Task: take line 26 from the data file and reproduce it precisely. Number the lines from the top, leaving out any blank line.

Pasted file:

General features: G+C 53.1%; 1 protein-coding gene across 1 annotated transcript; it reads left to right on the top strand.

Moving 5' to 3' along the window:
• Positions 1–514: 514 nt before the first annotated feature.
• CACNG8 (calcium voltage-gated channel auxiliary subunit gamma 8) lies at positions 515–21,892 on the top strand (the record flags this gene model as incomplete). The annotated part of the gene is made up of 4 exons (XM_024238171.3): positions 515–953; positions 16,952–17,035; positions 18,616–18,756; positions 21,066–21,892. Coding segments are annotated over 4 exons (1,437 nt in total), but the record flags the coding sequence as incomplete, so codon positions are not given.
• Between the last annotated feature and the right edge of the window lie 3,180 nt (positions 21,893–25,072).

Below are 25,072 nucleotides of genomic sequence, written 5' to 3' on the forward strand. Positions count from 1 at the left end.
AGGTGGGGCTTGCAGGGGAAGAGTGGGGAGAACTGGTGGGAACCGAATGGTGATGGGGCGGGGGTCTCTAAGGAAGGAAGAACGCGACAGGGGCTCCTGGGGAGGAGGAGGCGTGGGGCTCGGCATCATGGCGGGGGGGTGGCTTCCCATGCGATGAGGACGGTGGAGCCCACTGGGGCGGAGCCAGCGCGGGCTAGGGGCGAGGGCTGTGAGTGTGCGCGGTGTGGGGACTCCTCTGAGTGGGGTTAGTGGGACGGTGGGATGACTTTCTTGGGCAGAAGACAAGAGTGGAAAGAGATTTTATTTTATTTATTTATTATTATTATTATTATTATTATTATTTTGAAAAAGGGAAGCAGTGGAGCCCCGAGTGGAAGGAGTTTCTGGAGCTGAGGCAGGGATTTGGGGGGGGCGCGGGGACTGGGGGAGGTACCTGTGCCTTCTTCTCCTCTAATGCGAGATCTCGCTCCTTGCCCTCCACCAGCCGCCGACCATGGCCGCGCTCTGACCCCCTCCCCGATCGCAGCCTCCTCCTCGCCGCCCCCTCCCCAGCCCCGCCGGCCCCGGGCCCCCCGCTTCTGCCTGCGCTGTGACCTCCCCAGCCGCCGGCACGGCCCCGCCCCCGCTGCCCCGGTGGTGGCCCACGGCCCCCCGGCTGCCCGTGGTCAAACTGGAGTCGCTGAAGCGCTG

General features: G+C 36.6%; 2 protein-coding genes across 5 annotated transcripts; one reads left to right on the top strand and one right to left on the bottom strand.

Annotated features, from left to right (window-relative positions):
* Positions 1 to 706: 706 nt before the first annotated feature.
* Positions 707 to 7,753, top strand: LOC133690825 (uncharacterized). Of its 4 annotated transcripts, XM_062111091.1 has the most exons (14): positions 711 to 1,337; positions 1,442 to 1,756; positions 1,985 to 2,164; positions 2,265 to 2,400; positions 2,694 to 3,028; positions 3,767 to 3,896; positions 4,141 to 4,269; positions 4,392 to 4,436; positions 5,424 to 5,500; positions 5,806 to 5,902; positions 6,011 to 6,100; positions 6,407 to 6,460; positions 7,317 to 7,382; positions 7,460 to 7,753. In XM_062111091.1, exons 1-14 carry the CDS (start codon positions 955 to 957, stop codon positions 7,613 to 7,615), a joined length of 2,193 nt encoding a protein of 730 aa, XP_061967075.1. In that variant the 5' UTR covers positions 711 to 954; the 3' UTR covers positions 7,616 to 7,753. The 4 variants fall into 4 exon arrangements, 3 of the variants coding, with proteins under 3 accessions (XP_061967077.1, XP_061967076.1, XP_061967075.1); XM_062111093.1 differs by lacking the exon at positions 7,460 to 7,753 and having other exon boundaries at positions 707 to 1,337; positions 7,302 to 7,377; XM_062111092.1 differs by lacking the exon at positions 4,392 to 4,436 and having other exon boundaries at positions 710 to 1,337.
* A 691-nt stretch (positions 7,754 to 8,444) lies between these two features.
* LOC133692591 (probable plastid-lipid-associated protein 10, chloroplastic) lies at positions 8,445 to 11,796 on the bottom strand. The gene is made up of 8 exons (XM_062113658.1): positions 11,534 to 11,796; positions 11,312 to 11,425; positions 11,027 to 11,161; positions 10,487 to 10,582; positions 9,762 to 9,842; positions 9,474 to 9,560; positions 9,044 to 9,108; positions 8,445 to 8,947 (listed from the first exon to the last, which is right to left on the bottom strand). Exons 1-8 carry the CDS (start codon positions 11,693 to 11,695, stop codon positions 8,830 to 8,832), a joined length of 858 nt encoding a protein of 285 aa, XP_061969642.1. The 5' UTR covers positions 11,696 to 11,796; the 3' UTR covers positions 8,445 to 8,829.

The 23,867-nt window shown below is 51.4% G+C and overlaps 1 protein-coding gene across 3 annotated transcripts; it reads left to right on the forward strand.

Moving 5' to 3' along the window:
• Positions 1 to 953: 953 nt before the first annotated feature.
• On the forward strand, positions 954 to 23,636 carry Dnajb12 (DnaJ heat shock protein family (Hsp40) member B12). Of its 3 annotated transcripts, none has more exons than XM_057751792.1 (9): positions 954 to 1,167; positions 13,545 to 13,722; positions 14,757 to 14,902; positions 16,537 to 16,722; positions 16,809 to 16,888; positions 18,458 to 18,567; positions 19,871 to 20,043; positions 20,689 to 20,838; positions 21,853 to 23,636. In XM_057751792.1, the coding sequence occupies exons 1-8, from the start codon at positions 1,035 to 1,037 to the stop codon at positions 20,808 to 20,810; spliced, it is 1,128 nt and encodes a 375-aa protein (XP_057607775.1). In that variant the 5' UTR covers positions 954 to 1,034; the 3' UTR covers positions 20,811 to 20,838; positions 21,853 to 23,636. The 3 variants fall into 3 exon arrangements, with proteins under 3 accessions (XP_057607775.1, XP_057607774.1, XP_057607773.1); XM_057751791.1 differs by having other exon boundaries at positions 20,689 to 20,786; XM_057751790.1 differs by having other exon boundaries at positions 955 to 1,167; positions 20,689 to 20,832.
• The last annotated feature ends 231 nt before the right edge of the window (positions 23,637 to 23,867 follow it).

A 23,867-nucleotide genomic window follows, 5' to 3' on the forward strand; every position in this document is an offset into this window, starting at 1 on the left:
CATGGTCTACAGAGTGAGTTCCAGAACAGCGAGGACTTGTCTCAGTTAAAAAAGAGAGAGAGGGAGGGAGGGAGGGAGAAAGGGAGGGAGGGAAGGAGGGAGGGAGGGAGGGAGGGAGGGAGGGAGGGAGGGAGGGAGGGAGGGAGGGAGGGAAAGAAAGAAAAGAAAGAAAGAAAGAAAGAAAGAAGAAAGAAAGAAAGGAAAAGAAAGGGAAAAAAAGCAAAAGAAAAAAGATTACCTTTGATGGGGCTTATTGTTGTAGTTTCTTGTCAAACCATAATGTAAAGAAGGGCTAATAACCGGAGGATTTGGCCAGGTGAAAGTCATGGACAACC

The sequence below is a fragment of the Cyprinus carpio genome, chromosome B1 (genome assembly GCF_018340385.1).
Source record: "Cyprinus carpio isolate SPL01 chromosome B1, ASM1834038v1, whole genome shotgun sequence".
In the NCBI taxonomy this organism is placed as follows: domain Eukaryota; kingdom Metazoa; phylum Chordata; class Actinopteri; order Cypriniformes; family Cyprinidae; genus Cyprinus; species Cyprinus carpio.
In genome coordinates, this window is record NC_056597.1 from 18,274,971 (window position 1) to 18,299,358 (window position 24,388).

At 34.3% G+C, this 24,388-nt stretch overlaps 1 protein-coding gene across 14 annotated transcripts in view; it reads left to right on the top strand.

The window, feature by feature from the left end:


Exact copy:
The window, feature by feature from the left end: